A Coaching Power Tool Created by Heather Pierce
(Life Coach, UNITED STATES)
The world spins, but not around you! Jasper Comstock
You’re so vain. You probably think this song is about you. Carly Simon
When faced with conflicts with others, we tend to focus on our own side of the issue. We are “self centered” because our own perspective is the only one we always have access to. When looking at a situation from our own perspective only, we may see our boss as being demanding, our spouse as not being adventurous, the driver that cut us off as being rude. And this makes sense, because we only know our own intentions and feelings at the time. However, even though we are the center of our own worlds, we are not the center of other people’s worlds. Our “demanding” boss may not realize that the amount of work placed on us is too much. Our spouse may not want to go on a ski trip because he suffered an injury while skiing as a child and is scared to try again. The rude driver who cut us off may be driving a sick child to the doctor and is rushing through traffic.
Clients often get stuck in a situation because they assume that the other person in a conflict has bad intentions or is
When asked why someone might have acted a certain way in a situation, they might say it is just because of the type of person someone is – mean, vindictive, selfish, demanding, etc. As coaches, we can encourage clients to look beyond themselves to realize that how the other person is behaving might not be intended to hurt us, and in fact, probably has nothing to do with us at all.
In his powerful book “The Four Agreements”, Don Miguel Ruiz deals directly with personal importance in his second agreement: Don’t take anything personally. According to Ruiz, Nothing other people do is because of you. How people act towards you is a function of their own experiences and how they see the world. If we can learn not to take things personally, we are not impacted by the reactions of others.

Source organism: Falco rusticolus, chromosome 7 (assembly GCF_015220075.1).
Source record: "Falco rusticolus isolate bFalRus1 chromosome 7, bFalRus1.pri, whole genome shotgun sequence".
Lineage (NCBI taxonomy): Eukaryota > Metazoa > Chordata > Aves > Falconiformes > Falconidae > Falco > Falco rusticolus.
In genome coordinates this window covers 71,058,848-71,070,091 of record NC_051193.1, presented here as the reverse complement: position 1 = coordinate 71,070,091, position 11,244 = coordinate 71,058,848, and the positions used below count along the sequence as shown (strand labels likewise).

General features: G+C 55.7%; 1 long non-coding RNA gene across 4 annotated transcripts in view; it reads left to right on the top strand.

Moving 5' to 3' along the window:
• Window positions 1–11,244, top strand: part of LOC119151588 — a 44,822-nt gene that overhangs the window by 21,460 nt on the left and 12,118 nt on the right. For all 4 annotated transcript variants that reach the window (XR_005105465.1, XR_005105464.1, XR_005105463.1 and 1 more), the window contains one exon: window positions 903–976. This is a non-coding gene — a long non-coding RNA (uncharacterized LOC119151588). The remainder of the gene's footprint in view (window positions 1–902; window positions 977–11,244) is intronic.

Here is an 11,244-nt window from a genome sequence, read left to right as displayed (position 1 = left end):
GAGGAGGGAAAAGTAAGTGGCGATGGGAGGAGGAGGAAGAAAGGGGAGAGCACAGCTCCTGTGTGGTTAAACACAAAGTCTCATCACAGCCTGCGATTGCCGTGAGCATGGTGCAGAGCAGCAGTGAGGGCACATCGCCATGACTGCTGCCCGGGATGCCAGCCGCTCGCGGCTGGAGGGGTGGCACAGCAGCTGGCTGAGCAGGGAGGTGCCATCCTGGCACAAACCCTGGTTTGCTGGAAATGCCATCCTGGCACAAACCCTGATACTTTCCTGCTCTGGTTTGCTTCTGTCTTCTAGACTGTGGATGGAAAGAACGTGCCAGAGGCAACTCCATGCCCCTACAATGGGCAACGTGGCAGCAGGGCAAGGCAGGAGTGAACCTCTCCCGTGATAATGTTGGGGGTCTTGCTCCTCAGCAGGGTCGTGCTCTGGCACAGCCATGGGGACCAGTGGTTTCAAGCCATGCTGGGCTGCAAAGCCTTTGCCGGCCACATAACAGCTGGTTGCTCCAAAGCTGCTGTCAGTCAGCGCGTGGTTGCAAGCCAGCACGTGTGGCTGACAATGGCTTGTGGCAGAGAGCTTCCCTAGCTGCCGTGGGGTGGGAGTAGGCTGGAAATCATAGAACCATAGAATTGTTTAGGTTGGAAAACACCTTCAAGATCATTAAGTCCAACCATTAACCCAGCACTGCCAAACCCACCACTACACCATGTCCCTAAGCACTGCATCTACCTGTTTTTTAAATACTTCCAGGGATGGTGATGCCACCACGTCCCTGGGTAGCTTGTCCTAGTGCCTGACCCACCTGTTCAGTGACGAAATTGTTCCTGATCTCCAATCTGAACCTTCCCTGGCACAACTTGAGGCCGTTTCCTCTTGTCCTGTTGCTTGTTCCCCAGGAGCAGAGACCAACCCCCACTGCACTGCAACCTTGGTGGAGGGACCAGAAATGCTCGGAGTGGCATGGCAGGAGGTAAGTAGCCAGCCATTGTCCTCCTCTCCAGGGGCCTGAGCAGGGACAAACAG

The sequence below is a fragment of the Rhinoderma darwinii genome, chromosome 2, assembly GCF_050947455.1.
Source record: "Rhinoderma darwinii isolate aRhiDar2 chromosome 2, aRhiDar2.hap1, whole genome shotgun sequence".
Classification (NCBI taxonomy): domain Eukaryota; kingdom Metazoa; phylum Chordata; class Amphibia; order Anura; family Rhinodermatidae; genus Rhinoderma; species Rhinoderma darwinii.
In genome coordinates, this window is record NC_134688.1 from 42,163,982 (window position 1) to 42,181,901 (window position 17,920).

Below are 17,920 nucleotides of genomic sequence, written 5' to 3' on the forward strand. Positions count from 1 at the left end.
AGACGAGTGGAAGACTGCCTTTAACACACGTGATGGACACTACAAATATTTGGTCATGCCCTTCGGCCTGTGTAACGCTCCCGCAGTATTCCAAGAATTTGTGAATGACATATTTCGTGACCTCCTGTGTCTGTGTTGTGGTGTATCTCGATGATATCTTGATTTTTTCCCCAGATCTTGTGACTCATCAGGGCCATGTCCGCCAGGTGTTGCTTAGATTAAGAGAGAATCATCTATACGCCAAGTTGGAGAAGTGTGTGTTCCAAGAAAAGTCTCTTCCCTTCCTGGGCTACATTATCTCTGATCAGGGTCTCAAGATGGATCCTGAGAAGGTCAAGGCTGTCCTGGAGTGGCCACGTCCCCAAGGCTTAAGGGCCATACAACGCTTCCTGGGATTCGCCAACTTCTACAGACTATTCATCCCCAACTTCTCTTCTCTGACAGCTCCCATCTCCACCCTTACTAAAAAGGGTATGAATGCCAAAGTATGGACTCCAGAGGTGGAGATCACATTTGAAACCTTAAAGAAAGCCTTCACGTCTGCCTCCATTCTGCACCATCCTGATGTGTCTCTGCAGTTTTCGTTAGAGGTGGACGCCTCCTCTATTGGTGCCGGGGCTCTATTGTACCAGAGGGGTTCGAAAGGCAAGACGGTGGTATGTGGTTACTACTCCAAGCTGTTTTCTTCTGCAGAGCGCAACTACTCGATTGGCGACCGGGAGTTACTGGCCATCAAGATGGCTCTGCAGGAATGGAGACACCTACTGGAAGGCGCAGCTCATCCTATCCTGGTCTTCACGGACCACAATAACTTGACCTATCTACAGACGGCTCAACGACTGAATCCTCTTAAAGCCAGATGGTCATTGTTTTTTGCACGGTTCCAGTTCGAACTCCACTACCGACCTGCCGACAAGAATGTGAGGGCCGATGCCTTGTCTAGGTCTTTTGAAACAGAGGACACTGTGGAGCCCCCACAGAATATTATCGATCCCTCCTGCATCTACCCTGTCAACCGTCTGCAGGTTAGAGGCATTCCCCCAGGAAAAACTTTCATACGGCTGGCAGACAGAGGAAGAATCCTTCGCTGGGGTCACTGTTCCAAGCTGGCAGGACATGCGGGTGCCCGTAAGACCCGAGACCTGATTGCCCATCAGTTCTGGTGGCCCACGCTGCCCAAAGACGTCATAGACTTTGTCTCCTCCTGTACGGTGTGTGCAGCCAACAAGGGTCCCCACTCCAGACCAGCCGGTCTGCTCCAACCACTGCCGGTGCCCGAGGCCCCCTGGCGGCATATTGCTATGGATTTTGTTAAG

Rebecca was bored in her job. After many years of being at the same company and working with the same manager, she wanted some new challenges. Rebecca was highly educated, and felt overqualified for the projects she was assigned to by her manager. Although she was labeled as the Project Manager, her manager didn’t give her the client contact she wanted, choosing to handle most of the direct interactions with the clients herself. Her manager was responsible for selling new projects, and even though the manager had told Rebecca that she would try to get new and different kinds of projects for her to work on, that didn’t happen. Rebecca was frustrated with her manager, and considered finding a new job.
When discussing this situation with her coach, Rebecca talked a lot about how her manager must not trust her. Rebecca felt that the manager’s decision to handle client interactions and continue to sell the same types of projects must be related to her lack of confidence in Rebecca’s skills. During coaching sessions, Rebecca’s coach, Kristen, asked Rebecca to try to look at the situation from the manager’s perspective. Might there be other reasons, not related to Rebecca, for the manager’s actions? Rebecca was able to acknowledge that her manager was under a lot of pressure to sell and to make sure that clients were satisfied. Her job and compensation depended on it. Although the manager might have wanted to get new and different types of projects for Rebecca to work on, she might choose to sell the same kinds of projects because she had experience doing so, and wanted to sell as much as she could as easily as she could. Also, Rebecca’s manager had been used to working alone, and may just not be good at handing over the reins to someone else. The manager’s decision to handle client interactions was likely more related to her desire to be in control of the situation than to her mistrust of Rebecca.
Understanding that the manager’s behavior wasn’t about her allowed Rebecca to shift her perspective of the situation. Instead of choosing to be a victim in the situation, Rebecca realized that she would have to look for other ways to achieve her career goals. She liked her manager and the company, and decided not to leave. Instead, she started looking for new projects on her own, which took some of the stress off of her manager and allowed Rebecca to reach her goals.